A deceptively simple stirrer
Balances are fundamental tools for chemists. But in Western art the archangel Michael, represented with a sword and a pair of scales, is no chemist - on the day of Judgement it is Michael who weighs the souls of the departed, splitting the righteous from the unworthy. It is a tough job, even for angels.
But in times of war, choosing the righteous path is never easy. Frederick Abel and James Dewar invented cordite; Fritz Haber pushed poison gas; and Emanuel Benjamin Hershberg is another case in point.
EB, as he became universally known, was born in Lynn, Massachusetts of German Jewish extraction. He studied chemistry at the Massachusetts Institute of Technology in nearby Cambridge and stayed on for his PhD in organic chemistry with Ernest Huntress. His flair in the lab was soon evident. He published more on apparatus - a sodium cutter, a pressure regulator - than on actual synthesis.
After a short post-doctoral stint in Switzerland, Hershberg returned to the US with a fellowship to Harvard University in Cambridge, becoming Louis Fieser’s right hand man. Over the next few years they would publish a series of key papers on the chemistry of polycyclic aromatics. In 1936, EB published a short note proposing an efficient stirrer for the viscous mixtures that some of his reactions required. It was nothing more than an overhead stirrer furnished with long twisted braids of nichrome wire, stiff enough to sweep through slurries, yet flexible enough to fit through a ground glass joint, and soft enough not to scratch the glass. When I first encountered the stirrer, the wire was lovingly braided for me by my supervisor. We used it to whip a mass of sodium metal in boiling toluene to a froth of shimmering droplets, which cooled to a slurry of fine, pinky-grey sodium sand.
Hershberg’s skills as an experimentalist and glassblower were such that Fieser entrusted him to write the practical sections of his numerous textbooks. They are a joy for the clarity of the text and the perfection of the illustrations. More apparatus would follow, including a mercury-free seal for stirrers, a dropping funnel and much besides.
When the US entered the second world war, scientists were encouraged to apply themselves to the war effort. Hershberg, alongside Fieser, was seconded to the National Defense Research Committee and assigned to incendiaries. In the presence of oxygen, divinylacetylene was transformed into a sticky, highly flammable gel - when lit with a match, the material ’burned with a sputtering spectacular flame’. But it was hardly a molecule to be mass-produced. The British were working on incendiary gels based on rubber dissolved in petrol, but when supplies of rubber dried up after the attack on Pearl Harbour, attention shifted to other thickening agents. After many attempts it was found that salts of long chain fatty acids - palmitic acid soaps - added to petrol solutions of aluminium naphthenate gave the right consistency, and the name napalm stuck. Fieser and Hershberg also optimised TNT-phosphorus bursters, and napalm would be air-dropped or used in flamethrowers in both Europe and the Pacific.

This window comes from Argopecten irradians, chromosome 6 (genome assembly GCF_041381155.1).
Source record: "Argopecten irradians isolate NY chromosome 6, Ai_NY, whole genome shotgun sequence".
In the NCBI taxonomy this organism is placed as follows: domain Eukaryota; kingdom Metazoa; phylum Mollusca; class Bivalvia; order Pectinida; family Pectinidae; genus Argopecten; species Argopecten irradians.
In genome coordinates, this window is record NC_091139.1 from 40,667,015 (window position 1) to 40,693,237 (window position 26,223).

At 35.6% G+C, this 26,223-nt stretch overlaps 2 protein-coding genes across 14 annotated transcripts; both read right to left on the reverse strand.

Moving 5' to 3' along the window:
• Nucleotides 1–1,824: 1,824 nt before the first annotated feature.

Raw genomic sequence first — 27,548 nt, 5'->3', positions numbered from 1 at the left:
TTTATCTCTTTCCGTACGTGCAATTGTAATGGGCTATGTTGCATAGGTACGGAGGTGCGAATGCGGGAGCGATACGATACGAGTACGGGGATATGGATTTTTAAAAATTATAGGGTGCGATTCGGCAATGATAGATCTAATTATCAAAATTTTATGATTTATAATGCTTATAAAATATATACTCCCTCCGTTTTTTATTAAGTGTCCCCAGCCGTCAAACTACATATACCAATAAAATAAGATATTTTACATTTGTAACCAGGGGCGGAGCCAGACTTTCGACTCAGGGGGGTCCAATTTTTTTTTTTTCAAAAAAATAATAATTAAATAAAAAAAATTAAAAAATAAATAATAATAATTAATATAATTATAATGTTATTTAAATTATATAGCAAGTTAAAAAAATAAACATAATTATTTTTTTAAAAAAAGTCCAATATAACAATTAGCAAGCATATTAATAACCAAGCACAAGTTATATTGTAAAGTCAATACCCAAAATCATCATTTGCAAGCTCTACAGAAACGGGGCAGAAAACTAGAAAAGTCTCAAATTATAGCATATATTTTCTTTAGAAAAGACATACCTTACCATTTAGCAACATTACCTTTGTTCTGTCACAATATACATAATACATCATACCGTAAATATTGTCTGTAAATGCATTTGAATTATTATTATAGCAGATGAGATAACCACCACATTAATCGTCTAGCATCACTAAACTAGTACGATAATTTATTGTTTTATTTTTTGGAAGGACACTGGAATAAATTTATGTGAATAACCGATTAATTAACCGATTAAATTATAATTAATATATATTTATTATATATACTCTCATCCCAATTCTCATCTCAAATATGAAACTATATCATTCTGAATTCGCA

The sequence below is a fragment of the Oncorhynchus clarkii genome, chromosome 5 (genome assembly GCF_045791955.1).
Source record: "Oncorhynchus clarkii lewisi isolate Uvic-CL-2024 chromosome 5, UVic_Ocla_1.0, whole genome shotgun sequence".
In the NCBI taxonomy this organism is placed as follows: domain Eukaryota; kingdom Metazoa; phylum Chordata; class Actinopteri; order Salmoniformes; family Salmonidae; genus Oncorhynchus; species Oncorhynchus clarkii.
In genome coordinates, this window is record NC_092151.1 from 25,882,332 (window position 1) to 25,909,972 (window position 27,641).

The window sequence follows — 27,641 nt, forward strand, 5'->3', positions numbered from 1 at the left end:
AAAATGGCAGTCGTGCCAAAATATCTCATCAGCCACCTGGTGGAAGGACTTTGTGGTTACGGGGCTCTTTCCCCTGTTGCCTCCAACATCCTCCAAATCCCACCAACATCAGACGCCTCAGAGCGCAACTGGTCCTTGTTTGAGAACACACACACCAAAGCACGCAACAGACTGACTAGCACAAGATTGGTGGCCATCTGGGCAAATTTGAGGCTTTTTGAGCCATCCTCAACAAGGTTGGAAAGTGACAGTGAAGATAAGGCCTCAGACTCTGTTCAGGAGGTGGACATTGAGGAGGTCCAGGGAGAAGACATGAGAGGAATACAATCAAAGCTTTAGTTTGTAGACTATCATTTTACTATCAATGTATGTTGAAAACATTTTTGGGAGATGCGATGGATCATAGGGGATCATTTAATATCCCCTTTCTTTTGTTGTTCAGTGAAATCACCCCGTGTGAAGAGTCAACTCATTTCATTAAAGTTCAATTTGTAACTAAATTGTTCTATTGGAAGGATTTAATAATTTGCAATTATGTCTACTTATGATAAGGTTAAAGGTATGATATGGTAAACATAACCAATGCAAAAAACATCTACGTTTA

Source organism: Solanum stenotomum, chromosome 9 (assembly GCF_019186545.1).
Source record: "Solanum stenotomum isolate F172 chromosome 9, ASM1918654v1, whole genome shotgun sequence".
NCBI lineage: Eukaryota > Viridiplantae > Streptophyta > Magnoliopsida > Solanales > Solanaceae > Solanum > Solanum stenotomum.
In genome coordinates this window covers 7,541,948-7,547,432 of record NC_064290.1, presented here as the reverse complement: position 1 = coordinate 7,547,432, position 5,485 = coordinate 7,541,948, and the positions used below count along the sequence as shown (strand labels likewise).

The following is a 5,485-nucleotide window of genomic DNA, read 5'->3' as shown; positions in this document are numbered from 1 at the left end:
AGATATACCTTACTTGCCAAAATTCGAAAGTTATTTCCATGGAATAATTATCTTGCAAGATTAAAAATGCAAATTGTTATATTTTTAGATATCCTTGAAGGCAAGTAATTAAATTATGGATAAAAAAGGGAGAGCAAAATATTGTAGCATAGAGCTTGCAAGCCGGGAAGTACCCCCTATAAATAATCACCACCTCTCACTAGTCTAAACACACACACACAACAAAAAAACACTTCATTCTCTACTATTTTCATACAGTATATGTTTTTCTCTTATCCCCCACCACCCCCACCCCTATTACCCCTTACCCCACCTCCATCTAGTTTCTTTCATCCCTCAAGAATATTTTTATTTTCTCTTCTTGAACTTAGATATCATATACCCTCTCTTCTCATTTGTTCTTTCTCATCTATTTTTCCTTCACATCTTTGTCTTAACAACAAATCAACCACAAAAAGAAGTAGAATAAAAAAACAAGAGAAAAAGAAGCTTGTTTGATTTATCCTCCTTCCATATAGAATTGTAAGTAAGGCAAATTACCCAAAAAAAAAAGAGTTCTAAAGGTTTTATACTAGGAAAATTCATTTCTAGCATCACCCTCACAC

Later, napalm changed. With the addition of polystyrene it became a sticky material, widely used as an anti-personnel weapon, something that Hershberg viewed with distaste or even revulsion. During the Vietnam war, the infamous photograph of the girl Kim Phúc fleeing an air attack at Trang Bang would forever associate napalm with horror.
In 1945 Hershberg became director of research at Schering in New Jersey and left Harvard for good. It was an exciting time to work on steroids, and pharma companies raced to develop new drugs. EB’s small team would make huge strides in steroid chemistry, in spite of working from labs in converted garages. Most famously, they discovered that microbial oxidation of cortisone gave prednisone, the first systemic corticosteroid that could be used to treat a wide range of diseases from rheumatoid arthritis to lupus and cancer. It was a blockbuster that remains available to this day. Beta- and dexamethasone would follow. Antibiotics like gentamycin also emerged under his watch. Throughout, EB led from the front, a quiet and inspirational team leader, never far from the bench or the glassblowing torch.
When he retired from Schering, he did consultancy work on carotenoids as food additives and on steroids. His son Robert, also a chemist, worked beside him at the bench and was in awe of his grace in the lab: ’It was like watching ballet’.
Hershberg died in 1987, and in 1991 Schering-Plough endowed an award in his name for outstanding discoveries in medicinal chemistry. Should we ask how the scales balance? Hindsight gives the illusion of clarity. But life is never that simple
Andrea Sella teaches chemistry at University College London, UK
E B Hershberg, Ind. Eng. Chem. Anal. Ed., 1936, 8, 313
Thanks are expressed to Robert and Elliot Hershberg, A K Ganguly, and Frank Bullock for assistance with this article.